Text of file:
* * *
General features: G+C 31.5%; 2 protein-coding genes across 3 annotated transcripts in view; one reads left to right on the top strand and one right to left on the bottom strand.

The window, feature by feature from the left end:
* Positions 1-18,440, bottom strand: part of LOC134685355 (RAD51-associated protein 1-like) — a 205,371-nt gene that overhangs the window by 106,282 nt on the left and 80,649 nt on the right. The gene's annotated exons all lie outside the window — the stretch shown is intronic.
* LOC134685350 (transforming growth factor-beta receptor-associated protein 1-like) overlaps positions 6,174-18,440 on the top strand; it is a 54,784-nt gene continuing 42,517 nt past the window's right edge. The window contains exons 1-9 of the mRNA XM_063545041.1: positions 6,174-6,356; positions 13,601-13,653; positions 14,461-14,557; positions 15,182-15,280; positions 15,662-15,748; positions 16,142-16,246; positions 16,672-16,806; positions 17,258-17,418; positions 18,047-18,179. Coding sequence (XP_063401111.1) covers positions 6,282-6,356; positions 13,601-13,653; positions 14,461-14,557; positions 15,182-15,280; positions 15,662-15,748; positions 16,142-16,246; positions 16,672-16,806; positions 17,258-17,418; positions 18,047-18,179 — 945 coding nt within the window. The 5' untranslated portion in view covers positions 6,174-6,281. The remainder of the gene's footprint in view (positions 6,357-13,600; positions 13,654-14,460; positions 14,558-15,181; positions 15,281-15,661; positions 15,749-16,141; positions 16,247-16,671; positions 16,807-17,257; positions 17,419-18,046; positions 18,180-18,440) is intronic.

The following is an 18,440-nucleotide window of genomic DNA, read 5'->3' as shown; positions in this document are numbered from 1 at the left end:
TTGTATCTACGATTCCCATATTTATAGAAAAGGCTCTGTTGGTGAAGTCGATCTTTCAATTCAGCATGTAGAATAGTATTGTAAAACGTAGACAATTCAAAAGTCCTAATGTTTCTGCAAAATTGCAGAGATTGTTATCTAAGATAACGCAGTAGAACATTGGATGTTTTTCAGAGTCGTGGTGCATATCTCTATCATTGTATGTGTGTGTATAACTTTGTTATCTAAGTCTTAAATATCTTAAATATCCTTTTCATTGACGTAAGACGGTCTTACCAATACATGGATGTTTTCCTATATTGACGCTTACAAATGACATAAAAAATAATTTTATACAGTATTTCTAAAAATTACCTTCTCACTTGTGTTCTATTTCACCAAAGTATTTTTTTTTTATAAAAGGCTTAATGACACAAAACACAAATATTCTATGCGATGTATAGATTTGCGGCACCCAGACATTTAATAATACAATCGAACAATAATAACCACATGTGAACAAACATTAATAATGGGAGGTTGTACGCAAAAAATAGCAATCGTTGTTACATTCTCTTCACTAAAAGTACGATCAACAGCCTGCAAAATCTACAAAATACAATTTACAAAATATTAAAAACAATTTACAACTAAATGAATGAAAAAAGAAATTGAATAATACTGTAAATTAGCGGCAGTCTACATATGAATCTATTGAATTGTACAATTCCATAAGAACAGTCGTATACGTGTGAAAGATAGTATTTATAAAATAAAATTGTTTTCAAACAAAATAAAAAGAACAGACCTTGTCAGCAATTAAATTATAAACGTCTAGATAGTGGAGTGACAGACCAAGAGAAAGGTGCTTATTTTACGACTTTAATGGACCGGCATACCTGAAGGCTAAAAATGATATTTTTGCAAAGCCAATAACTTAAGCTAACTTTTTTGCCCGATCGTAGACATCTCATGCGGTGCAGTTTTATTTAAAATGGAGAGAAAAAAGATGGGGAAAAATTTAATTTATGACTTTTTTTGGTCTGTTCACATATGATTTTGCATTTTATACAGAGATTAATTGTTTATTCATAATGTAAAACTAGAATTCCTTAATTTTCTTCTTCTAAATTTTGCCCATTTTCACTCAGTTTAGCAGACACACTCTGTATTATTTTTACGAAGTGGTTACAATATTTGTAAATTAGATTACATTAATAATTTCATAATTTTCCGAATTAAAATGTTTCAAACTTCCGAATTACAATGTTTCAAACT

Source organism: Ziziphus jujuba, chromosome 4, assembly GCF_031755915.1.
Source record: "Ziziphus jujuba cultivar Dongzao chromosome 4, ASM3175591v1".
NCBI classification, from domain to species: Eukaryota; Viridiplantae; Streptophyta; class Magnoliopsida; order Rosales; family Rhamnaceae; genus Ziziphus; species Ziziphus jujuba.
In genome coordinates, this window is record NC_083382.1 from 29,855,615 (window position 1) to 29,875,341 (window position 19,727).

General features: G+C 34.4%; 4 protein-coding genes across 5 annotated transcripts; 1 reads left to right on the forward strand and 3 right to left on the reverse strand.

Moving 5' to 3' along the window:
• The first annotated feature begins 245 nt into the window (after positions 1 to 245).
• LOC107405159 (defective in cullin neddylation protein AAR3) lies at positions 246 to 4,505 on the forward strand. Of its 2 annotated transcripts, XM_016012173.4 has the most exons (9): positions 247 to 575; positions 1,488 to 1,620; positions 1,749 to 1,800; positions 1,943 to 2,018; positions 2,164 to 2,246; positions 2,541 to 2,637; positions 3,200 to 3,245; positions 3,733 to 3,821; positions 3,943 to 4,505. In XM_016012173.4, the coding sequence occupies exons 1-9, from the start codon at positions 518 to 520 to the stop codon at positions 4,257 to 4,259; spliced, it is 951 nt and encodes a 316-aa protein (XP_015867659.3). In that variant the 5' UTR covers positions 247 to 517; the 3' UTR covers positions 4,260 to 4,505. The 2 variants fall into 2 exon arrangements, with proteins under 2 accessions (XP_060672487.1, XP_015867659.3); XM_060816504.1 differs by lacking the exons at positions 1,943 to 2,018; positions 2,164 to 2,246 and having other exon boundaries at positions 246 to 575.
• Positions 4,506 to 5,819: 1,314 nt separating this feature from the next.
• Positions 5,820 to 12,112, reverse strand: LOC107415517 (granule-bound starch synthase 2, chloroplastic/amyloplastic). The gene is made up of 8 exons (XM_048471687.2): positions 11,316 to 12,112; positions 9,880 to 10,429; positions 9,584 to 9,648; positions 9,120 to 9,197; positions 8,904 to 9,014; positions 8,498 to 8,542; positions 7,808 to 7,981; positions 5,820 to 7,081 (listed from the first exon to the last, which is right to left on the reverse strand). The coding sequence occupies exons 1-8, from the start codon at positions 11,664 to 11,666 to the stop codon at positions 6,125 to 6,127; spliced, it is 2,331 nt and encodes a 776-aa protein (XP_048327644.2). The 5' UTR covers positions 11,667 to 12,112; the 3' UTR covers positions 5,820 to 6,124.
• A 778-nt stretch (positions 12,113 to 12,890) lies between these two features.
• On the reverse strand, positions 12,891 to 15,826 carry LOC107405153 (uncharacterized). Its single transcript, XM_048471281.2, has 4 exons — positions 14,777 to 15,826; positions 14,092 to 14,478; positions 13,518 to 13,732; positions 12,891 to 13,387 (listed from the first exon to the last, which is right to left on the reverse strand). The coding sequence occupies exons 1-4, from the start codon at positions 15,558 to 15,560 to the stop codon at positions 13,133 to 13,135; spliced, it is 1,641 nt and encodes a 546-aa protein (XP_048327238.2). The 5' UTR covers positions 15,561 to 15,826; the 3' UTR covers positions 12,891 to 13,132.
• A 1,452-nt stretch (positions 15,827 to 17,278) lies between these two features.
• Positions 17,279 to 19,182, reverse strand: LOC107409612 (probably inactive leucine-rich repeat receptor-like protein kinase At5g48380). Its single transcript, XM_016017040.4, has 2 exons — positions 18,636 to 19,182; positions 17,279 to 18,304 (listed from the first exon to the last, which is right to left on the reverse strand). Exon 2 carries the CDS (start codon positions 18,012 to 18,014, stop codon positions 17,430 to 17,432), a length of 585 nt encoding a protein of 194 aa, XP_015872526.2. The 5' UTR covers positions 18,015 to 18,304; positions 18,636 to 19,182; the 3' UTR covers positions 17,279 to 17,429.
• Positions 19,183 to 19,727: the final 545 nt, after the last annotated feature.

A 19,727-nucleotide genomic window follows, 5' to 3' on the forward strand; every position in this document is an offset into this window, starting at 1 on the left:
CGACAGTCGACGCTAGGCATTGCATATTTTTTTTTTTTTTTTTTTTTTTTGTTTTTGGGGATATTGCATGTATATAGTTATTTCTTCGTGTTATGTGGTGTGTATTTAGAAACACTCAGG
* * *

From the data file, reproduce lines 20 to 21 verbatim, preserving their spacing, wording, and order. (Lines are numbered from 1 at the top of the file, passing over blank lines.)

• Positions 17,279 to 19,182, reverse strand: LOC107409612 (probably inactive leucine-rich repeat receptor-like protein kinase At5g48380). Its single transcript, XM_016017040.4, has 2 exons — positions 18,636 to 19,182; positions 17,279 to 18,304 (listed from the first exon to the last, which is right to left on the reverse strand). Exon 2 carries the CDS (start codon positions 18,012 to 18,014, stop codon positions 17,430 to 17,432), a length of 585 nt encoding a protein of 194 aa, XP_015872526.2. The 5' UTR covers positions 18,015 to 18,304; positions 18,636 to 19,182; the 3' UTR covers positions 17,279 to 17,429.
• Positions 19,183 to 19,727: the final 545 nt, after the last annotated feature.